The Impact of the Super Bowl on American Culture

The Super Bowl has gone from being more than just an NFL championship game and has evolved into a cultural phenomenon drawing in over 100 million viewers every year. According to Sports Media Watch, 111.3 million people viewed the 2017 Super Bowl, and 103.39 million people watched in 2018.

Seton Hall Associate Sports Management professor Laurence McCarthy said the Super Bowl is a “nonreligious holiday” and football is important in terms of American culture. “It’s a social event as much as anything else and so people get together,” McCarthy said.

Sophomore accounting major James Carpenter said that the Super Bowl is now ingrained in American culture and has become a social event for diehards and casual fans of the game.

“Nowadays everyone watches the Super Bowl. You go to a bar, you eat the food, you watch the commercials if you’re not into football,” Carpenter said. “You just have a good time with your family.”

Sophomore sports management and marketing major Winir Louis also finds that the Super Bowl can be an event for everyone regardless if you follow the NFL. “If you think about it, football is really only an American sport so it’s kind of the perfect time to be American and hang out with all of your friends, order pizza or wings and things of that nature and just being able to just come together,” Louis said.

According to Nielson, retailers have cashed in America’s fascination with this game as food and beverage companies have seen a massive spike in sales leading up to the event. During the 2017 Super Bowl, Americans spent $80 million on chicken wings, $979 million on soft drinks and $1.3 billion on beer.

“You would have seen over the last couple of weeks the number of pizza ads, the number of fried chicken ads, the number of snack food ads [in the market]. That industry obviously gets a huge boost obviously this [past] weekend,” McCarthy said.

In addition to food the food industry’s sales spike, in 2018 sports economist Victor A. Matheson reported that the Super Bowl can generate anywhere from $30 million to $130 million for the host city.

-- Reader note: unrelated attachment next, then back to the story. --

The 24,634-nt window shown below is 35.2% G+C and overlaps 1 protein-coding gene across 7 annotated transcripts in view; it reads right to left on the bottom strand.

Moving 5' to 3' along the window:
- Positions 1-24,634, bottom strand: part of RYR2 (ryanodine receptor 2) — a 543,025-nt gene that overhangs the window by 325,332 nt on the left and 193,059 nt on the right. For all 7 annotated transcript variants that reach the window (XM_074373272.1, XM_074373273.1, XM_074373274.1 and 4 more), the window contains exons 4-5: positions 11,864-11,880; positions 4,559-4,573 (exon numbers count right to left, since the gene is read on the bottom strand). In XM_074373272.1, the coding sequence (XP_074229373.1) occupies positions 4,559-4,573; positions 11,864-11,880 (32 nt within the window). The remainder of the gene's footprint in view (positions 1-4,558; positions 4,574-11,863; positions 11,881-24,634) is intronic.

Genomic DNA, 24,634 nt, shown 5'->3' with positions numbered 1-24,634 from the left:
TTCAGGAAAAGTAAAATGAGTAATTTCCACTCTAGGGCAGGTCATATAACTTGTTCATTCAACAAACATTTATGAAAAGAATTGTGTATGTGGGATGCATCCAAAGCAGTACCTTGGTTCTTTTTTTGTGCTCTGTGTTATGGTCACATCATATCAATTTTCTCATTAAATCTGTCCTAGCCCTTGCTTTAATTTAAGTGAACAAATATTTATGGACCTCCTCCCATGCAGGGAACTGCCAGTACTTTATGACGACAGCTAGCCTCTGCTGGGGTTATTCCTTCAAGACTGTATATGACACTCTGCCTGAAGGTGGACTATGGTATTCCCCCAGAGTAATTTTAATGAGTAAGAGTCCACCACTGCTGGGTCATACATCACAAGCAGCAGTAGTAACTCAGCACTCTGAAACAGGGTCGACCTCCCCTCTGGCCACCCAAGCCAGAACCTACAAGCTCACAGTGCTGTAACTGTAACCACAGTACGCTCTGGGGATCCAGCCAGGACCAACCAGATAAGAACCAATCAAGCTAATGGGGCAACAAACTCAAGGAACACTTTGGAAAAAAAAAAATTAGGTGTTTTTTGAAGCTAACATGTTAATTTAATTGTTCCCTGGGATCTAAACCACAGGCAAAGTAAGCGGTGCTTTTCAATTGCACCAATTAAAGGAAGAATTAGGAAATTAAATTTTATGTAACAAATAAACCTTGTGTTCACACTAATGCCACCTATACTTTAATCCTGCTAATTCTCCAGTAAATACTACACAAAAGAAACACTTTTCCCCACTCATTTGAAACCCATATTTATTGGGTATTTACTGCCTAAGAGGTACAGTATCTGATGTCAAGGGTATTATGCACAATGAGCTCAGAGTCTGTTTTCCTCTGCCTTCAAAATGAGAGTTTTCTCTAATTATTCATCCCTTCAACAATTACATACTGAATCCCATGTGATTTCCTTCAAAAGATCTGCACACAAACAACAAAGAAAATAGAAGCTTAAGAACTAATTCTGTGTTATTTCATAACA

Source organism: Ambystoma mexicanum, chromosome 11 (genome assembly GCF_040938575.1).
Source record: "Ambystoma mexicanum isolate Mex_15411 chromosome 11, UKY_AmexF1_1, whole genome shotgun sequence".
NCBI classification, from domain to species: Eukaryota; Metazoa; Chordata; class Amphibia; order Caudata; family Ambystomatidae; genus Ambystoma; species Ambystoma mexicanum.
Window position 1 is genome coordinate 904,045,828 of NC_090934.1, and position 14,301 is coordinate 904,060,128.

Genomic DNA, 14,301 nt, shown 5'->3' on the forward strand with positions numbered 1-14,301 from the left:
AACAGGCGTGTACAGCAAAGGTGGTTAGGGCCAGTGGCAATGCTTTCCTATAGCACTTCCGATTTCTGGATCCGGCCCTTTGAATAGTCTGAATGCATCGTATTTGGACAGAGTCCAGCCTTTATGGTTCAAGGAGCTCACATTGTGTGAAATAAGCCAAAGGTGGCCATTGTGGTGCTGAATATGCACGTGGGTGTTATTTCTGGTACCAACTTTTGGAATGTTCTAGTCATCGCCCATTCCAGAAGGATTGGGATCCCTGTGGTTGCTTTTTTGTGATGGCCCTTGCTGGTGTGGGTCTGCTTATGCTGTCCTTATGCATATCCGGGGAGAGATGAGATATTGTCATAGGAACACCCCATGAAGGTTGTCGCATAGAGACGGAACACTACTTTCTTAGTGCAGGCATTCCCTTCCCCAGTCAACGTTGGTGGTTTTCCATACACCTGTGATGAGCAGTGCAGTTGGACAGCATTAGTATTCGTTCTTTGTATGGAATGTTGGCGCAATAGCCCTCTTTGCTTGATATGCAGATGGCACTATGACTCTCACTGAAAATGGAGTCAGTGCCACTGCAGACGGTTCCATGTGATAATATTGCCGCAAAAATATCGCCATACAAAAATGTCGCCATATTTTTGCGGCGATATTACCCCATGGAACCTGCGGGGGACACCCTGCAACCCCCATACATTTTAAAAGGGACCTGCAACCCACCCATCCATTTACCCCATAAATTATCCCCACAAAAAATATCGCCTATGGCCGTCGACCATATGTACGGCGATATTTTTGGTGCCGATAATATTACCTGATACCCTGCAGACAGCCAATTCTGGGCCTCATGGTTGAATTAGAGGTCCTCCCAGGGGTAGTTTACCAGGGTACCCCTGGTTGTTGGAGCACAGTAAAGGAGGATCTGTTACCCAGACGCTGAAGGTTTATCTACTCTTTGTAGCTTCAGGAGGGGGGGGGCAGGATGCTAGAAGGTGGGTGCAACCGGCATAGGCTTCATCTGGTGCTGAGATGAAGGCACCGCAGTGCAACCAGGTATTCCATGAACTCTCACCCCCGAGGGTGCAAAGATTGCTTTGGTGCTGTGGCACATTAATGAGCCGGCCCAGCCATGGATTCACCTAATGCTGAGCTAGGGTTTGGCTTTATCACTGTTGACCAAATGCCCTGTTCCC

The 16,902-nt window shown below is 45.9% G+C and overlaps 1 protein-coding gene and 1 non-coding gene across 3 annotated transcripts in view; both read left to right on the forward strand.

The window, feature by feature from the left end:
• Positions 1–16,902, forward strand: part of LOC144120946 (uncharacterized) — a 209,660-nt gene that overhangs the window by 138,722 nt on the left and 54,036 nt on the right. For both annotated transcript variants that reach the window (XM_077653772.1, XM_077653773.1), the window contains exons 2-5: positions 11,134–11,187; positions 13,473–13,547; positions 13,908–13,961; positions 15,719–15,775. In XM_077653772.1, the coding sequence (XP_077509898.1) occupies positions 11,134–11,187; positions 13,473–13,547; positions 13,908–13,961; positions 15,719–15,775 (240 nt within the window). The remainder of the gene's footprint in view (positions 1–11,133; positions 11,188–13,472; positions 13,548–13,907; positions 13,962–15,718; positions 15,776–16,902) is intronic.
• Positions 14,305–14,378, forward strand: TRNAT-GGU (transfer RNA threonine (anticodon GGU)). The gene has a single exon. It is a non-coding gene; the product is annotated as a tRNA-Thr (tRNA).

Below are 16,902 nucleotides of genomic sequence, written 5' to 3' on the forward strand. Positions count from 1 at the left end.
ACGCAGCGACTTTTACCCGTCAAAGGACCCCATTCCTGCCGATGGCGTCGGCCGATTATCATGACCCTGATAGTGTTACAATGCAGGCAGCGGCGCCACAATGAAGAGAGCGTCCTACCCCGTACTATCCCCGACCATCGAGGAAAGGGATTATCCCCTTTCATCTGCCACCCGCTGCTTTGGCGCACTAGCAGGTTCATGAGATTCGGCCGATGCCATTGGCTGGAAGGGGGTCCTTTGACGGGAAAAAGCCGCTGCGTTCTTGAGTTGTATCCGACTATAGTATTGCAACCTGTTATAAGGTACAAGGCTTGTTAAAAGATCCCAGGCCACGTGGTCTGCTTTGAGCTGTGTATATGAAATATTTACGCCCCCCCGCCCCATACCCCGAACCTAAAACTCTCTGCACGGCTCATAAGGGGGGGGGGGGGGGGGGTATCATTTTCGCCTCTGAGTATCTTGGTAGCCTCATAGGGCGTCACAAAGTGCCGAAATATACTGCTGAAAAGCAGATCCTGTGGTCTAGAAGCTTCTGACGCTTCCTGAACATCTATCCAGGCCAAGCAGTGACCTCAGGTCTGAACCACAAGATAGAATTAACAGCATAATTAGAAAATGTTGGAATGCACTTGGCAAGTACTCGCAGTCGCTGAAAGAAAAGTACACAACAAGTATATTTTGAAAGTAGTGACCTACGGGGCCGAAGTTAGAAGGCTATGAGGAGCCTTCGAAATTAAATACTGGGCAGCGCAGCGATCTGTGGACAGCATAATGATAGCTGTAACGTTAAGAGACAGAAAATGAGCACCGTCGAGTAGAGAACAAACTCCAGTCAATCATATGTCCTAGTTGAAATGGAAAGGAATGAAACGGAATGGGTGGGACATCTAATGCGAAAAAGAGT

McCarthy said the Super Bowl is an economic bolster for the city hosting the game, “but then the circus leaves town this morning so it has a short-term economic boost into the Atlanta economy.”

The event has been elevated into a multi-million dollar revenue generator but its popularity can also be tied to the timing of the event. “We’ve gotten over the holidays, we’re now looking towards the spring and so we have this sort of major lull and here we have [the] biggest sports event of the year and you have 100 million or 111 million people watching it every year,” McCarthy said.

Even with 100 million-plus viewers tuning into the game in past years, 2019’s match-up between the New England Patriots and Los Angeles Rams scored a 44.9 rating in metered market results which is a 5 percent decrease from 2018.

McCarthy said the decrease in ratings is surprising “given that Los Angeles is the second largest market in the country, but the problem is that there’s so much going on in Los Angeles anyway.” He notes that the lower ratings “could be a residual of the Colin Kaepernick protest.”

The Rams are one of the two NFL teams in Los Angeles alongside the Chargers “so they’re not a galvanizing force in that market like the Giants might be here in this particular [New York] market,” McCarthy said.

According to McCarthy the Super Bowl “the climax of the football season.” The game is heavily promoted by the league and is a revenue-driver for the host city. An abundance of hype surrounds the event in the weeks leading up to the game, but for sophomore sport management major Robert Musantry, watching the Super Bowl with his fraternity was just fine.

“You have a good gathering, and there’s good commercials so it’s not always about the football game.”

Andrea Keppler can be reached at or on Twitter @keppler_andrea.